REVIEW ‘Wings’ and ‘Spirit Control’ regard flying | Movies | -- Your State. Your News.

Apr 02nd
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REVIEW ‘Wings’ and ‘Spirit Control’ regard flying

Spirit102910_optOne new Off Broadway show soars while another drama nosedives


New York's theater season happens to be stacked up with opening nights right now. To keep current, here is one review for two newly-landed Off Broadway shows, "Wings" and "Spirit Control," both of which coincidentally regard aspects of flying.

The far more satisfying attraction, Second Stage Theatre's revival of "Wings" stars Jan Maxwell as Emily Stilson, a former aviatrix of the 1930s who suffers a devastating stroke as an older woman when the 70-minute drama begins.

The swift remainder of Arthur Kopit's absorbing drama studies the disoriented yet valiant Emily's recovery from her cerebral accident. Much of the play occurs inside Emily's bewildered mind as she tries at first to comprehend what has happened. "What a strange time I am having," muses Emily as fleeting, confusing shards from the hospital present and her daredevil past swirl around like a nightmarish storm.

Best known for radically rethinking musicals such as "Sweeney Todd," John Doyle keenly directs the very mutable rhythms and complex production aspects demanded by Kopit's harrowing though uplifting play which appeared on Broadway in 1979 with Constance Cummings as Emily.

Wings102910_optThe playwright's artfully fragmented dialogue is enhanced by designer/composer Bray Poor's soundscape that merges environmental noises with echoes and warped effects. Projections designer Peter Nigrini's collages of blurring images and lighting designer Jane Cox's variously sharp or shadowy illumination convey Emily's changing perceptions as her condition improves.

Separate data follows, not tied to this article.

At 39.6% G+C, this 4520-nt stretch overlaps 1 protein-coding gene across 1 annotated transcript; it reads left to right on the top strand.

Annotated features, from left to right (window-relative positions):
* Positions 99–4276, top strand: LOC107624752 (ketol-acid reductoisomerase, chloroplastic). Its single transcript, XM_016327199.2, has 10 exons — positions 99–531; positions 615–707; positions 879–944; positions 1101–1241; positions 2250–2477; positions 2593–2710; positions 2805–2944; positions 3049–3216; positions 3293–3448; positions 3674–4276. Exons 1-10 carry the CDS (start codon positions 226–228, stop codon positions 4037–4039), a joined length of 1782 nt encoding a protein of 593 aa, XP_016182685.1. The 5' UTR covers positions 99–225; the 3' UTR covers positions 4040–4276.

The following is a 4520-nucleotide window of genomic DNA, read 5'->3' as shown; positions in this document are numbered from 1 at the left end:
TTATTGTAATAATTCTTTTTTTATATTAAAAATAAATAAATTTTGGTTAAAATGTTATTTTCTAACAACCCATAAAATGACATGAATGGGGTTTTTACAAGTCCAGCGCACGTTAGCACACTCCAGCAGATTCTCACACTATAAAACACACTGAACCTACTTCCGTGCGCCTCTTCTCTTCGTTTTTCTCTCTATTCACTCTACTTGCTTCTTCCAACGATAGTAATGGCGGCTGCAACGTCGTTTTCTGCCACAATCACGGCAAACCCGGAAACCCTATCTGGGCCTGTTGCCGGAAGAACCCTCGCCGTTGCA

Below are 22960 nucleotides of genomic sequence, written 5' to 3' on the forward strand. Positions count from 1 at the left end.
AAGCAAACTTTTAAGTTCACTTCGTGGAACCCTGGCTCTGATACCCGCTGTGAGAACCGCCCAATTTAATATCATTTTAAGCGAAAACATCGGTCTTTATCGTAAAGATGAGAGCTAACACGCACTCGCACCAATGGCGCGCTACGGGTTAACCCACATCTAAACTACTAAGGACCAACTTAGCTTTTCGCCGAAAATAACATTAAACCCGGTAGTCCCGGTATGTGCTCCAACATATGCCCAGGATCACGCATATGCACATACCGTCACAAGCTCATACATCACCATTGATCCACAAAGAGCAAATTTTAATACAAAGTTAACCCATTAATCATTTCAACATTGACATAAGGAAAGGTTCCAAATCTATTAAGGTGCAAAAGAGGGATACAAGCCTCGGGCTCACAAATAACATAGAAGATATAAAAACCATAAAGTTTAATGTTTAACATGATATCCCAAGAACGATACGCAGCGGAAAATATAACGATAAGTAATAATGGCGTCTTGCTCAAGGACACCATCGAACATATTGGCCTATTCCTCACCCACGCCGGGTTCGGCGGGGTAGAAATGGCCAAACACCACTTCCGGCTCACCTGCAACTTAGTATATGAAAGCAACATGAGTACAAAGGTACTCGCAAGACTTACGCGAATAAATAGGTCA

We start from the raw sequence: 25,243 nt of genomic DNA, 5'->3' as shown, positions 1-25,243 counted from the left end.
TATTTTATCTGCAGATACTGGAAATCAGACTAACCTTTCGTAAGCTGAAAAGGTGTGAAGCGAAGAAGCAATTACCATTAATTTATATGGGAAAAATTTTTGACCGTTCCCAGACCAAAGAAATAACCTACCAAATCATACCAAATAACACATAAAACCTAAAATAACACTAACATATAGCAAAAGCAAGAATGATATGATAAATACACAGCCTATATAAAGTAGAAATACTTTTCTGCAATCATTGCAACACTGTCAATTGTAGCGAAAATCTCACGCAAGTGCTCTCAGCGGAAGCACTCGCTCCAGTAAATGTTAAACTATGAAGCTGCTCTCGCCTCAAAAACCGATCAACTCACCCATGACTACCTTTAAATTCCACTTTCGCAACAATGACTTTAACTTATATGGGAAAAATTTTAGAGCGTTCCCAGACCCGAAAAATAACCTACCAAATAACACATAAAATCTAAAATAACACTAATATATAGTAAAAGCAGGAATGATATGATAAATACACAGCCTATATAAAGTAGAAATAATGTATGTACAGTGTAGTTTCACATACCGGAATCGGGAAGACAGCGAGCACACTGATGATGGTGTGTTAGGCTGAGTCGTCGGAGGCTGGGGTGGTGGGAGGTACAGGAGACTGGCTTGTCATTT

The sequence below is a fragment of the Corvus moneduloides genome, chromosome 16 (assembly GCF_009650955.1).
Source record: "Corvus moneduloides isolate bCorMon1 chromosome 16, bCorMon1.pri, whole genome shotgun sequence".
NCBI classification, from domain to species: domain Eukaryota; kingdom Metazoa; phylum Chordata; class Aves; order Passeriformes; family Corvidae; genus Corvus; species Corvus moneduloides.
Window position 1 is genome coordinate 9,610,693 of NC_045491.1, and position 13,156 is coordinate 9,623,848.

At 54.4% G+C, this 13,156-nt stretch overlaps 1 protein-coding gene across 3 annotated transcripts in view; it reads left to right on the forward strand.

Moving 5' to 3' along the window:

A six-member ensemble ably portrays hospital staff and patients (January LaVoy offers a kindly presence as a therapist), but everything centers upon Maxwell's dauntless Emily, who bravely rides out whatever mental and physical challenges confront her. Perhaps the play's most touching moment arises when Emily gestures towards her head and haltingly explains, "I can't make it do it like it used to."

Seen on Broadway last season in contrasting roles as the elegant leading lady of "The Royal Family" and as a tempestuous Italian spitfire in "Lend Me a Tenor," Maxwell is a versatile charmer with a magical spark that makes whatever she does look special. Here in "Wings," Maxwell's deeply-felt performance beautifully shades the terrors, frustrations and ultimately joyful sense of achievement that Emily experiences as she faces the unknown.

Manhattan Theatre Club's production of "Spirit Control" at New York City Center Stage 1 offers scarcely so rewarding a journey as "Wings."

Up-and-coming playwright Beau Willimon at least delivers a high-tension opening scene situated in the flight control tower at a Midwest airport. A compelling actor late of "Law & Order" and "Six Feet Under," a dark and typically intense Jeremy Sisto drives it extremely well as a controller trying to talk down to the ground a hysterical woman in a small plane.

The disappointing rest of "Spirit Control" then drifts off into the strange romantics of some forgotten "Twilight Zone" rerun.

Sisto is joined by other capable actors like Maggie Lacey as the guy's none-too-understanding wife, Brian Hutchison as his buddy in the tower and Mia Barron as a shadowy stranger, but the two meandering acts of hazy unhappiness his character suffers are really two acts too many.

Director Henry Wishcamper and his designers get the show off the ground nicely enough but then, like the author, never go anywhere particularly interesting.

"Wings" runs thru Nov. 21 at Second Stage Theatre, 305 W. 43rd St., NYC. Call (212) 246-4422 or visit "Spirit Control" runs through Dec. 5 at New York City Center Stage 1, 131 W. 55th St., NYC. Call (212) 581-1212 or visit


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